“If it was just an issue with a client who had a sticky key, that's a really simple call,” Enea says. “But if the system went down, just blacked out on the client, he's going to call up very angry. He's a stockbroker, working with a lot of money, it could be very stressful. Everyone knows that our department really had to have tough skin to deal with these clients, they could be very nasty.”
In addition to all of the other ratings and metrics that the GTEC workers had to worry about, their very tone of voice when talking to a customer was graded by the bosses listening in on the call. They were required, Enea says, to adjust their tone and style based on the customer's reaction—if they simply maintained a calm, professional tone evenly throughout the call, this could actually be construed as a negative.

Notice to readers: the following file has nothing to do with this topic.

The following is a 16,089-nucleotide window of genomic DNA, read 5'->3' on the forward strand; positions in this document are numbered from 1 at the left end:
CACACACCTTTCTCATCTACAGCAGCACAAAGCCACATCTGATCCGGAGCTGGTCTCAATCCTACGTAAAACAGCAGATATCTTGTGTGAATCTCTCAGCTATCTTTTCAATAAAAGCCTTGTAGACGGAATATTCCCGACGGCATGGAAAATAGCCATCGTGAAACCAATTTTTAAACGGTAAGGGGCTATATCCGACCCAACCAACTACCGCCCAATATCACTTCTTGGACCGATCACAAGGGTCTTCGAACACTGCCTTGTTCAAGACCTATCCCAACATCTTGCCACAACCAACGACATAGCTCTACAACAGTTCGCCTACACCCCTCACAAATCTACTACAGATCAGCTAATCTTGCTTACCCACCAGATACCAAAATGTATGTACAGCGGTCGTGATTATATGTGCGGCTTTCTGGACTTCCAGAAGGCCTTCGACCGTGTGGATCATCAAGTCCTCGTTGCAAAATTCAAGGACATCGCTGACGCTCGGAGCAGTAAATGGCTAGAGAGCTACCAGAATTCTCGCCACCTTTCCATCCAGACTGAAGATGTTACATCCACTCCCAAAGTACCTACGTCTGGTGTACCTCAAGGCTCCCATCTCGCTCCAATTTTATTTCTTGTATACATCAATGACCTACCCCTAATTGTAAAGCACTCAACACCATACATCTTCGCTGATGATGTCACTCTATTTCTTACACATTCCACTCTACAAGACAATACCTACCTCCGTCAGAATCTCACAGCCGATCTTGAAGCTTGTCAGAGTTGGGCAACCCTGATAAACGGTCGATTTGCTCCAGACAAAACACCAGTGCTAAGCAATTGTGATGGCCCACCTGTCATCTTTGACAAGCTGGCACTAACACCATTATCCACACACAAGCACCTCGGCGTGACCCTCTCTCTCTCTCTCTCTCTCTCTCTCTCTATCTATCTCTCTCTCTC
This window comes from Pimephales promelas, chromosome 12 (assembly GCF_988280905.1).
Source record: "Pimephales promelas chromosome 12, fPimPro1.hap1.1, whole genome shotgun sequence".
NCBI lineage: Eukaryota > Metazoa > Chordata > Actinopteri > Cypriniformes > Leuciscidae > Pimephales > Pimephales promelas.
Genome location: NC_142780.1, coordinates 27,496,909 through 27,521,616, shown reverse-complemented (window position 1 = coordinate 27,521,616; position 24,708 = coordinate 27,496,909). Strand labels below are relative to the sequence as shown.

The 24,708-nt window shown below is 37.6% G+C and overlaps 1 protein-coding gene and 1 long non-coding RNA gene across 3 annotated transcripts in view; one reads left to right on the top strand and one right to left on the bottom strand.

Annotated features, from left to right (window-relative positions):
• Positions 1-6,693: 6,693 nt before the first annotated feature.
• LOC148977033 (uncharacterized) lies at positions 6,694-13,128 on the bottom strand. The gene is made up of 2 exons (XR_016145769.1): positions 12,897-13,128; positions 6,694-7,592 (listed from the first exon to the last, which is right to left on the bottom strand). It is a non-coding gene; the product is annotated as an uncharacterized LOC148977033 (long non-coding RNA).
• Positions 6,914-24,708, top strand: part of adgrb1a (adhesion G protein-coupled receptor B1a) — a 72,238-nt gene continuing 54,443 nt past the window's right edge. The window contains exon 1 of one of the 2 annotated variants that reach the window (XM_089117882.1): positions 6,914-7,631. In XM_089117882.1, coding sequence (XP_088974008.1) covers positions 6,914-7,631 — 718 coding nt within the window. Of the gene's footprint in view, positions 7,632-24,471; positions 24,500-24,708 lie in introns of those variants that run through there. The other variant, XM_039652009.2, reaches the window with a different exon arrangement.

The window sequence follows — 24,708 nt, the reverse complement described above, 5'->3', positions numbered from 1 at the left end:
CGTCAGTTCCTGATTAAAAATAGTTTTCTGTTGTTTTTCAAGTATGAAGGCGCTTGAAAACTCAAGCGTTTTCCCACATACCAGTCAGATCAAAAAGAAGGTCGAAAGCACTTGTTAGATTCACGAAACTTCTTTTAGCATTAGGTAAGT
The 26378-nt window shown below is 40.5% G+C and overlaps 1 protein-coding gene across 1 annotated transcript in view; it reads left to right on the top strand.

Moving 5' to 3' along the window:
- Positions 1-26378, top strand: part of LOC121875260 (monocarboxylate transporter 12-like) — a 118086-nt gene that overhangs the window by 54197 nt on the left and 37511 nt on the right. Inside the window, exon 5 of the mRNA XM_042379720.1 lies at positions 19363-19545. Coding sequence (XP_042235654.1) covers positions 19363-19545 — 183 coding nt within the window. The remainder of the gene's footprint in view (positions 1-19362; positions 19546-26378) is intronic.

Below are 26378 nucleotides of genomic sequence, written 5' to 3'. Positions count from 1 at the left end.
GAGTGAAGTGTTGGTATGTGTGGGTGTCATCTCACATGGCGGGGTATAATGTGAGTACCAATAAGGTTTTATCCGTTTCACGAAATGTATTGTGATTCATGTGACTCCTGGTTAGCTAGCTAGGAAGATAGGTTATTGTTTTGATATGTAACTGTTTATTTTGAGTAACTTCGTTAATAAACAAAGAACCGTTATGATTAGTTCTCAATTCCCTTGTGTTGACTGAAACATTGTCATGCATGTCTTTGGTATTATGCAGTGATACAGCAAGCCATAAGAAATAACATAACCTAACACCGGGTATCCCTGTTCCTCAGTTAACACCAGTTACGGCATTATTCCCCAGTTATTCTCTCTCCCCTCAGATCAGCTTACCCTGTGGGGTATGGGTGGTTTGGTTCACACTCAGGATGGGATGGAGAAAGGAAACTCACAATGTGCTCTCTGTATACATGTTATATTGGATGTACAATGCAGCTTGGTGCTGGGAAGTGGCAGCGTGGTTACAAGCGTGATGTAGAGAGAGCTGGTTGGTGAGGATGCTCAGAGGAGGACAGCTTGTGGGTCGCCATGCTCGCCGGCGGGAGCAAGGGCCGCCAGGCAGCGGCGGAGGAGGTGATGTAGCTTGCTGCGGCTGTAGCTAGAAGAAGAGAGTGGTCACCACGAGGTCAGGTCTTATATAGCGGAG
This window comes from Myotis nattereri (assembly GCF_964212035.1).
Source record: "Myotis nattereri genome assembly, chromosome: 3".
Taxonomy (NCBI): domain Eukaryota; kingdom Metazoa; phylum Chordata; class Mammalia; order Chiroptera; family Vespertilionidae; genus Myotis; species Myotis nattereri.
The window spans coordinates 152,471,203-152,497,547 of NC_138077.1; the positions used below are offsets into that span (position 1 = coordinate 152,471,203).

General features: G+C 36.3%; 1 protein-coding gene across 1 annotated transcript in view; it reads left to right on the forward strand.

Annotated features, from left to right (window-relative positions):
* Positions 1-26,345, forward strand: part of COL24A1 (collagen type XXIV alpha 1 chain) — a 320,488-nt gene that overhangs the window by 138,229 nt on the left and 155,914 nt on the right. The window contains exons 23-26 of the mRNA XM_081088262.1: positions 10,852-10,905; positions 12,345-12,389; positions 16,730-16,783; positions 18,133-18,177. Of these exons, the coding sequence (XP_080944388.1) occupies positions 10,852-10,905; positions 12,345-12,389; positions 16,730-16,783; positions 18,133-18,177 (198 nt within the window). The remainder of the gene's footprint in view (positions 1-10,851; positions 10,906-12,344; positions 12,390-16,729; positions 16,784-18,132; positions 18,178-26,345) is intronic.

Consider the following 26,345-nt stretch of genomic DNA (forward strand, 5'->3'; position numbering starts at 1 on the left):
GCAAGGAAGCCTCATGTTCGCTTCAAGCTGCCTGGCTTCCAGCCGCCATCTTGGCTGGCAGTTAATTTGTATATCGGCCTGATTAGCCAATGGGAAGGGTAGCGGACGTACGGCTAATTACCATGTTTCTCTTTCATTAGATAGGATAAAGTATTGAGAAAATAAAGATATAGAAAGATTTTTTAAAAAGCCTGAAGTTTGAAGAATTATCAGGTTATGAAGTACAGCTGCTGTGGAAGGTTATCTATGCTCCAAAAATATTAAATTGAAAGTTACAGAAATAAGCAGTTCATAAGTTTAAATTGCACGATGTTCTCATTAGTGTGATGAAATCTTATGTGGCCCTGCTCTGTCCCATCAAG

Enea left Bloomberg in 2010; his lawsuit is currently in discovery, and Guerra says that they're renewing their motion for class status at the end of this month.
As news continues to break about government and corporate surveillance of private citizens' phone calls and emails, it's worth noting that many people already face intense surveillance on the job. While we debate questions of freedom, security, and privacy, perhaps some of the companies that are contributing to the broader surveillance culture—and the ways in which that surveillance culture is wielded to control workers and increase productivity—deserve a closer look.
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Sarah Jaffe is a staff writer at In These Times and the co-host of Dissent magazine's Belabored podcast. Her writings on labor, social movements, gender, media, and student debt have been published in The Atlantic, The Nation, The American Prospect, AlterNet, and many other publications, and she is a regular commentator for radio and television. You can follow her on Twitter @sarahljaffe.